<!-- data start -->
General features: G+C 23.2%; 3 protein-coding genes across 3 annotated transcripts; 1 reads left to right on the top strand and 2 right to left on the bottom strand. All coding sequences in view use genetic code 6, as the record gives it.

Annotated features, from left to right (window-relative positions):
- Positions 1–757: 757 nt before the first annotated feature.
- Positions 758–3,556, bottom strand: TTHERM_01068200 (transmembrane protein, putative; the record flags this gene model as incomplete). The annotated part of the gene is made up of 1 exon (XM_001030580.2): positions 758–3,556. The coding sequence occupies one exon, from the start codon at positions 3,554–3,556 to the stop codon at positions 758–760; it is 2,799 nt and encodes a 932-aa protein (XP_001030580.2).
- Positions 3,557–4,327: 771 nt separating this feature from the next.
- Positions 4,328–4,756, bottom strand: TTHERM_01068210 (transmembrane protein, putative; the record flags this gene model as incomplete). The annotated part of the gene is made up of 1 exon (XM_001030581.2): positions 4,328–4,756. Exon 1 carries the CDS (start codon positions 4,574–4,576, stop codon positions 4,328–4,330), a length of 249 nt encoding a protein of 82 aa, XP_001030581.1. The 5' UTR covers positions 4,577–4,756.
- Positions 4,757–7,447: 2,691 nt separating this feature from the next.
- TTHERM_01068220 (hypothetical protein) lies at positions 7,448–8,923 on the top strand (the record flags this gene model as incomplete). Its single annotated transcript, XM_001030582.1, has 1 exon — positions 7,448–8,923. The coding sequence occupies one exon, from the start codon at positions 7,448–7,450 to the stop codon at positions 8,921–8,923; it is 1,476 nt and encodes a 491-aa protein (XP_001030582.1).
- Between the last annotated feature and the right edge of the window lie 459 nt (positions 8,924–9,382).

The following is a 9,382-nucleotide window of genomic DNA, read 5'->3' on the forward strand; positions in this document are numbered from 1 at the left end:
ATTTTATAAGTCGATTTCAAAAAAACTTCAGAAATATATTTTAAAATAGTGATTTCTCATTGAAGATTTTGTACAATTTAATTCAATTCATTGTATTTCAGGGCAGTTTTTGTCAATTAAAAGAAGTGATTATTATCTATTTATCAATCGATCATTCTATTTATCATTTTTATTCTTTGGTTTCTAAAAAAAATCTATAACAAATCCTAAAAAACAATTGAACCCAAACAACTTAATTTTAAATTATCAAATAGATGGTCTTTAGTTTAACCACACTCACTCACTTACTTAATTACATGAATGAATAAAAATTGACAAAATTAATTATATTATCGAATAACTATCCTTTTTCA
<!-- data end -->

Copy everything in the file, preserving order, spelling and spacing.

General features: G+C 23.2%; 3 protein-coding genes across 3 annotated transcripts; 1 reads left to right on the top strand and 2 right to left on the bottom strand. All coding sequences in view use genetic code 6, as the record gives it.

Annotated features, from left to right (window-relative positions):
- Positions 1–757: 757 nt before the first annotated feature.
- Positions 758–3,556, bottom strand: TTHERM_01068200 (transmembrane protein, putative; the record flags this gene model as incomplete). The annotated part of the gene is made up of 1 exon (XM_001030580.2): positions 758–3,556. The coding sequence occupies one exon, from the start codon at positions 3,554–3,556 to the stop codon at positions 758–760; it is 2,799 nt and encodes a 932-aa protein (XP_001030580.2).
- Positions 3,557–4,327: 771 nt separating this feature from the next.
- Positions 4,328–4,756, bottom strand: TTHERM_01068210 (transmembrane protein, putative; the record flags this gene model as incomplete). The annotated part of the gene is made up of 1 exon (XM_001030581.2): positions 4,328–4,756. Exon 1 carries the CDS (start codon positions 4,574–4,576, stop codon positions 4,328–4,330), a length of 249 nt encoding a protein of 82 aa, XP_001030581.1. The 5' UTR covers positions 4,577–4,756.
- Positions 4,757–7,447: 2,691 nt separating this feature from the next.
- TTHERM_01068220 (hypothetical protein) lies at positions 7,448–8,923 on the top strand (the record flags this gene model as incomplete). Its single annotated transcript, XM_001030582.1, has 1 exon — positions 7,448–8,923. The coding sequence occupies one exon, from the start codon at positions 7,448–7,450 to the stop codon at positions 8,921–8,923; it is 1,476 nt and encodes a 491-aa protein (XP_001030582.1).
- Between the last annotated feature and the right edge of the window lie 459 nt (positions 8,924–9,382).

The following is a 9,382-nucleotide window of genomic DNA, read 5'->3' on the forward strand; positions in this document are numbered from 1 at the left end:
ATTTTATAAGTCGATTTCAAAAAAACTTCAGAAATATATTTTAAAATAGTGATTTCTCATTGAAGATTTTGTACAATTTAATTCAATTCATTGTATTTCAGGGCAGTTTTTGTCAATTAAAAGAAGTGATTATTATCTATTTATCAATCGATCATTCTATTTATCATTTTTATTCTTTGGTTTCTAAAAAAAATCTATAACAAATCCTAAAAAACAATTGAACCCAAACAACTTAATTTTAAATTATCAAATAGATGGTCTTTAGTTTAACCACACTCACTCACTTACTTAATTACATGAATGAATAAAAATTGACAAAATTAATTATATTATCGAATAACTATCCTTTTTCA